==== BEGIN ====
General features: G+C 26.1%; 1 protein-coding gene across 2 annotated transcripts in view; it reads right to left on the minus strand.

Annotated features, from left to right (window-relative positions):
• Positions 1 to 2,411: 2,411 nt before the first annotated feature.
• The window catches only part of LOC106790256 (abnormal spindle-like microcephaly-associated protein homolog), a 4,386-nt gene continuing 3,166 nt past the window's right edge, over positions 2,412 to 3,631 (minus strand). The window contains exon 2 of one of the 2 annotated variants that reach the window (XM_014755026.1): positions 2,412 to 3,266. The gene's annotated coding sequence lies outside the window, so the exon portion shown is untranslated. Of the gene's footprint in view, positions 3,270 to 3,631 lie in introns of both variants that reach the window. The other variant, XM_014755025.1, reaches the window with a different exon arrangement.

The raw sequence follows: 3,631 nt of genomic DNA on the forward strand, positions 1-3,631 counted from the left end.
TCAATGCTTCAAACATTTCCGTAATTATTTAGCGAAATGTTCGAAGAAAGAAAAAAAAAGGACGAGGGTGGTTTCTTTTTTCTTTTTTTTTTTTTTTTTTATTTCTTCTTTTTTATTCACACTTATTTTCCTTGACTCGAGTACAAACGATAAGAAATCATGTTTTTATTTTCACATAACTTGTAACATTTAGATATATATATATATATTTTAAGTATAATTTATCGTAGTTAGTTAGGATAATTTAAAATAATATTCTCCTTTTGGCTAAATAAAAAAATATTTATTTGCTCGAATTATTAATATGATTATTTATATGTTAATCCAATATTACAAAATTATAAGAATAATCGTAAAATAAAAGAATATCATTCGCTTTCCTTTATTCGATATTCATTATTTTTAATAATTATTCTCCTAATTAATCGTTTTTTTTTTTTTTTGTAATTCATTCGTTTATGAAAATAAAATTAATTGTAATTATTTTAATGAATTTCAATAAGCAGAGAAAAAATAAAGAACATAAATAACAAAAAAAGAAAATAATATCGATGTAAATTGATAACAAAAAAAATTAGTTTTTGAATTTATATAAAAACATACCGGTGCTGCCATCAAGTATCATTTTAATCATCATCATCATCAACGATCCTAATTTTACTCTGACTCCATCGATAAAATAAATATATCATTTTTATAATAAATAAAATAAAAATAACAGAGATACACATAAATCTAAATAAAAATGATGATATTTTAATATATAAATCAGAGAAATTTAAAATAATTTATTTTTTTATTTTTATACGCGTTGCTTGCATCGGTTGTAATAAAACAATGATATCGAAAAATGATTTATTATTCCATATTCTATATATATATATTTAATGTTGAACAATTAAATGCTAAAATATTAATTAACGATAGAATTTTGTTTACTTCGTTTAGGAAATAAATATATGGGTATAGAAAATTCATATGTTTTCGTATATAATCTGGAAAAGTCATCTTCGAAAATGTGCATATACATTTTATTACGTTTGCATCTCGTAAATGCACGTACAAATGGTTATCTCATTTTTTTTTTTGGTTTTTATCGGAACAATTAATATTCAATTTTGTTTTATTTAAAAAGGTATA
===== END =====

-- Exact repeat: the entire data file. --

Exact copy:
General features: G+C 26.1%; 1 protein-coding gene across 2 annotated transcripts in view; it reads right to left on the minus strand.

Annotated features, from left to right (window-relative positions):
• Positions 1 to 2,411: 2,411 nt before the first annotated feature.
• The window catches only part of LOC106790256 (abnormal spindle-like microcephaly-associated protein homolog), a 4,386-nt gene continuing 3,166 nt past the window's right edge, over positions 2,412 to 3,631 (minus strand). The window contains exon 2 of one of the 2 annotated variants that reach the window (XM_014755026.1): positions 2,412 to 3,266. The gene's annotated coding sequence lies outside the window, so the exon portion shown is untranslated. Of the gene's footprint in view, positions 3,270 to 3,631 lie in introns of both variants that reach the window. The other variant, XM_014755025.1, reaches the window with a different exon arrangement.

The raw sequence follows: 3,631 nt of genomic DNA on the forward strand, positions 1-3,631 counted from the left end.
TCAATGCTTCAAACATTTCCGTAATTATTTAGCGAAATGTTCGAAGAAAGAAAAAAAAAGGACGAGGGTGGTTTCTTTTTTCTTTTTTTTTTTTTTTTTTATTTCTTCTTTTTTATTCACACTTATTTTCCTTGACTCGAGTACAAACGATAAGAAATCATGTTTTTATTTTCACATAACTTGTAACATTTAGATATATATATATATATTTTAAGTATAATTTATCGTAGTTAGTTAGGATAATTTAAAATAATATTCTCCTTTTGGCTAAATAAAAAAATATTTATTTGCTCGAATTATTAATATGATTATTTATATGTTAATCCAATATTACAAAATTATAAGAATAATCGTAAAATAAAAGAATATCATTCGCTTTCCTTTATTCGATATTCATTATTTTTAATAATTATTCTCCTAATTAATCGTTTTTTTTTTTTTTTGTAATTCATTCGTTTATGAAAATAAAATTAATTGTAATTATTTTAATGAATTTCAATAAGCAGAGAAAAAATAAAGAACATAAATAACAAAAAAAGAAAATAATATCGATGTAAATTGATAACAAAAAAAATTAGTTTTTGAATTTATATAAAAACATACCGGTGCTGCCATCAAGTATCATTTTAATCATCATCATCATCAACGATCCTAATTTTACTCTGACTCCATCGATAAAATAAATATATCATTTTTATAATAAATAAAATAAAAATAACAGAGATACACATAAATCTAAATAAAAATGATGATATTTTAATATATAAATCAGAGAAATTTAAAATAATTTATTTTTTTATTTTTATACGCGTTGCTTGCATCGGTTGTAATAAAACAATGATATCGAAAAATGATTTATTATTCCATATTCTATATATATATATTTAATGTTGAACAATTAAATGCTAAAATATTAATTAACGATAGAATTTTGTTTACTTCGTTTAGGAAATAAATATATGGGTATAGAAAATTCATATGTTTTCGTATATAATCTGGAAAAGTCATCTTCGAAAATGTGCATATACATTTTATTACGTTTGCATCTCGTAAATGCACGTACAAATGGTTATCTCATTTTTTTTTTTGGTTTTTATCGGAACAATTAATATTCAATTTTGTTTTATTTAAAAAGGTATA